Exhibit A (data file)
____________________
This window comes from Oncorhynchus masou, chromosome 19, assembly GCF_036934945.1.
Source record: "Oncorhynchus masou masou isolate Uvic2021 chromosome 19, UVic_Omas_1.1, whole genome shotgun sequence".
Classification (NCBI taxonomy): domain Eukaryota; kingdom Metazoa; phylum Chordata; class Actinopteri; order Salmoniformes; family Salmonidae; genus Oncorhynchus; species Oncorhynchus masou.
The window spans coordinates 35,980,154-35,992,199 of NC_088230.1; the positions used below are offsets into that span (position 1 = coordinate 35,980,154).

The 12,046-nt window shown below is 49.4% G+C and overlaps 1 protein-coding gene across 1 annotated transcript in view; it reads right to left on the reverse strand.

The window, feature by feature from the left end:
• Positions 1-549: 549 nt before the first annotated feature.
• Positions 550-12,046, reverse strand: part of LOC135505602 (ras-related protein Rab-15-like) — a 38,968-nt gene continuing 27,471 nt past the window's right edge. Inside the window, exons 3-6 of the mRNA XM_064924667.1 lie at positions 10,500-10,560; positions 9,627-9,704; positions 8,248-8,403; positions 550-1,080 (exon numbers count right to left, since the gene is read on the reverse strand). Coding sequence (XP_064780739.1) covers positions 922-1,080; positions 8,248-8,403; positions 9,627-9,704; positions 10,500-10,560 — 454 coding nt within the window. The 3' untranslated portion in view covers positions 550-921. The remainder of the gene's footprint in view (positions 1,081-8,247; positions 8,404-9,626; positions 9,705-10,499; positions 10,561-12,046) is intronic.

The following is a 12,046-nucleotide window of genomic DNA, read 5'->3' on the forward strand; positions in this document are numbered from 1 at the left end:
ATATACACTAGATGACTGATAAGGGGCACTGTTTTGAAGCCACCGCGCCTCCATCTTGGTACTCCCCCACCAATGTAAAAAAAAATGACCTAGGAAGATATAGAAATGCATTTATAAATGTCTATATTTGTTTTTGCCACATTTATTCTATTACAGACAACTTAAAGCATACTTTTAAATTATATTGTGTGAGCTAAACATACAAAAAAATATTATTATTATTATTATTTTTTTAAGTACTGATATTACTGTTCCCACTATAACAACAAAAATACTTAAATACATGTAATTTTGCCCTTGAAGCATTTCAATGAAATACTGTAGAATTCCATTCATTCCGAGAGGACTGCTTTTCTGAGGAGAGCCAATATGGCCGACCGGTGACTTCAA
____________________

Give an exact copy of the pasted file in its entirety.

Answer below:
This window comes from Oncorhynchus masou, chromosome 19, assembly GCF_036934945.1.
Source record: "Oncorhynchus masou masou isolate Uvic2021 chromosome 19, UVic_Omas_1.1, whole genome shotgun sequence".
Classification (NCBI taxonomy): domain Eukaryota; kingdom Metazoa; phylum Chordata; class Actinopteri; order Salmoniformes; family Salmonidae; genus Oncorhynchus; species Oncorhynchus masou.
The window spans coordinates 35,980,154-35,992,199 of NC_088230.1; the positions used below are offsets into that span (position 1 = coordinate 35,980,154).

The 12,046-nt window shown below is 49.4% G+C and overlaps 1 protein-coding gene across 1 annotated transcript in view; it reads right to left on the reverse strand.

The window, feature by feature from the left end:
• Positions 1-549: 549 nt before the first annotated feature.
• Positions 550-12,046, reverse strand: part of LOC135505602 (ras-related protein Rab-15-like) — a 38,968-nt gene continuing 27,471 nt past the window's right edge. Inside the window, exons 3-6 of the mRNA XM_064924667.1 lie at positions 10,500-10,560; positions 9,627-9,704; positions 8,248-8,403; positions 550-1,080 (exon numbers count right to left, since the gene is read on the reverse strand). Coding sequence (XP_064780739.1) covers positions 922-1,080; positions 8,248-8,403; positions 9,627-9,704; positions 10,500-10,560 — 454 coding nt within the window. The 3' untranslated portion in view covers positions 550-921. The remainder of the gene's footprint in view (positions 1,081-8,247; positions 8,404-9,626; positions 9,705-10,499; positions 10,561-12,046) is intronic.

The following is a 12,046-nucleotide window of genomic DNA, read 5'->3' on the forward strand; positions in this document are numbered from 1 at the left end:
ATATACACTAGATGACTGATAAGGGGCACTGTTTTGAAGCCACCGCGCCTCCATCTTGGTACTCCCCCACCAATGTAAAAAAAAATGACCTAGGAAGATATAGAAATGCATTTATAAATGTCTATATTTGTTTTTGCCACATTTATTCTATTACAGACAACTTAAAGCATACTTTTAAATTATATTGTGTGAGCTAAACATACAAAAAAATATTATTATTATTATTATTTTTTTAAGTACTGATATTACTGTTCCCACTATAACAACAAAAATACTTAAATACATGTAATTTTGCCCTTGAAGCATTTCAATGAAATACTGTAGAATTCCATTCATTCCGAGAGGACTGCTTTTCTGAGGAGAGCCAATATGGCCGACCGGTGACTTCAA